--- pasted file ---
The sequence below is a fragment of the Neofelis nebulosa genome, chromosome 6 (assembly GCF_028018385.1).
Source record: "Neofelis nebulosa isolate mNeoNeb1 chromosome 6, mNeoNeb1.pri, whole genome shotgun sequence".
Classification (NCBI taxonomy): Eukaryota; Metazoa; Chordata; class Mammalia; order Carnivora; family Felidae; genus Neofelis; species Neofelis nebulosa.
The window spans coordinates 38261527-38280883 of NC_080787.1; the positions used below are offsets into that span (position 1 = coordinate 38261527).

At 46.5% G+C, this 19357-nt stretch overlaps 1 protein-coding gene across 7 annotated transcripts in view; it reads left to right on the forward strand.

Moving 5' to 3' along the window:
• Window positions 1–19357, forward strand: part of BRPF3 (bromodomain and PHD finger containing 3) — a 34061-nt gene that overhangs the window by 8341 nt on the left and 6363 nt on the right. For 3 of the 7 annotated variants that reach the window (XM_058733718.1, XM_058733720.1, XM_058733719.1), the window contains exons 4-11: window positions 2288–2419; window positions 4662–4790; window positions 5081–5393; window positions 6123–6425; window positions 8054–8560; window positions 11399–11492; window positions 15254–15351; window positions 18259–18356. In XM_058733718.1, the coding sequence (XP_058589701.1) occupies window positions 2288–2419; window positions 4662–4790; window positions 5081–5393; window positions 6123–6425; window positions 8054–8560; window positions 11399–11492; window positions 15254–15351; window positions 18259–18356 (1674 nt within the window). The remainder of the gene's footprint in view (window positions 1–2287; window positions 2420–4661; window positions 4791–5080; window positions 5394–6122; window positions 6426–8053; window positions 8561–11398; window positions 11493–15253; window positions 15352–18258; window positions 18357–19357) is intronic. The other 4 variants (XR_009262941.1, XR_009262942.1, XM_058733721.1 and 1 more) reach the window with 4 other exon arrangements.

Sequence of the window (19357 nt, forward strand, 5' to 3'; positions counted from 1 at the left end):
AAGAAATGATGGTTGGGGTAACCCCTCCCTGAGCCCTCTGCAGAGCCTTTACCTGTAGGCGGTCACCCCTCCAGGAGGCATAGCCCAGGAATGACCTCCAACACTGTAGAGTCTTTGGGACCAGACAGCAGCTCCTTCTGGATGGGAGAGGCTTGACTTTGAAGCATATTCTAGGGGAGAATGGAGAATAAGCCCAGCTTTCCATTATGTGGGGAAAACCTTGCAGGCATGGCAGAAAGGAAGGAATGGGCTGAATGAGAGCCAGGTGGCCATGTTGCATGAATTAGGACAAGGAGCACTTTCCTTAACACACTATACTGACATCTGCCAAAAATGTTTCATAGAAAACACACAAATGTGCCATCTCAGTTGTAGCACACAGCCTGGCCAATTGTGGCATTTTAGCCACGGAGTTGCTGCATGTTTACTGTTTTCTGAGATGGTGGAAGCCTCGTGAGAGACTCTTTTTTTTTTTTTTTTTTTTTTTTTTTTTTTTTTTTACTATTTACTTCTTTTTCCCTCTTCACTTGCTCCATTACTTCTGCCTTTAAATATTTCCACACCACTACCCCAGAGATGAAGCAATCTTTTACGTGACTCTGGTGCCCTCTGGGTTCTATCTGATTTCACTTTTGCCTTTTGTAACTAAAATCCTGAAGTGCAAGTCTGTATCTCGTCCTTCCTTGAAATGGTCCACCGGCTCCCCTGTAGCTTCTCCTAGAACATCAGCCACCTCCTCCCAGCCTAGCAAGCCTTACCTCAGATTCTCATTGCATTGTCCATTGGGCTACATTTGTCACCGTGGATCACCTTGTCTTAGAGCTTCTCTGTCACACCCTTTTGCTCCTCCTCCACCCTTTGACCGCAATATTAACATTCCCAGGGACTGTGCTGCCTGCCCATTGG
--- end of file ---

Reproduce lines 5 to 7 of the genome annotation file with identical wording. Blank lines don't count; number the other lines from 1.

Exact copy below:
At 46.5% G+C, this 19357-nt stretch overlaps 1 protein-coding gene across 7 annotated transcripts in view; it reads left to right on the forward strand.

Moving 5' to 3' along the window:
• Window positions 1–19357, forward strand: part of BRPF3 (bromodomain and PHD finger containing 3) — a 34061-nt gene that overhangs the window by 8341 nt on the left and 6363 nt on the right. For 3 of the 7 annotated variants that reach the window (XM_058733718.1, XM_058733720.1, XM_058733719.1), the window contains exons 4-11: window positions 2288–2419; window positions 4662–4790; window positions 5081–5393; window positions 6123–6425; window positions 8054–8560; window positions 11399–11492; window positions 15254–15351; window positions 18259–18356. In XM_058733718.1, the coding sequence (XP_058589701.1) occupies window positions 2288–2419; window positions 4662–4790; window positions 5081–5393; window positions 6123–6425; window positions 8054–8560; window positions 11399–11492; window positions 15254–15351; window positions 18259–18356 (1674 nt within the window). The remainder of the gene's footprint in view (window positions 1–2287; window positions 2420–4661; window positions 4791–5080; window positions 5394–6122; window positions 6426–8053; window positions 8561–11398; window positions 11493–15253; window positions 15352–18258; window positions 18357–19357) is intronic. The other 4 variants (XR_009262941.1, XR_009262942.1, XM_058733721.1 and 1 more) reach the window with 4 other exon arrangements.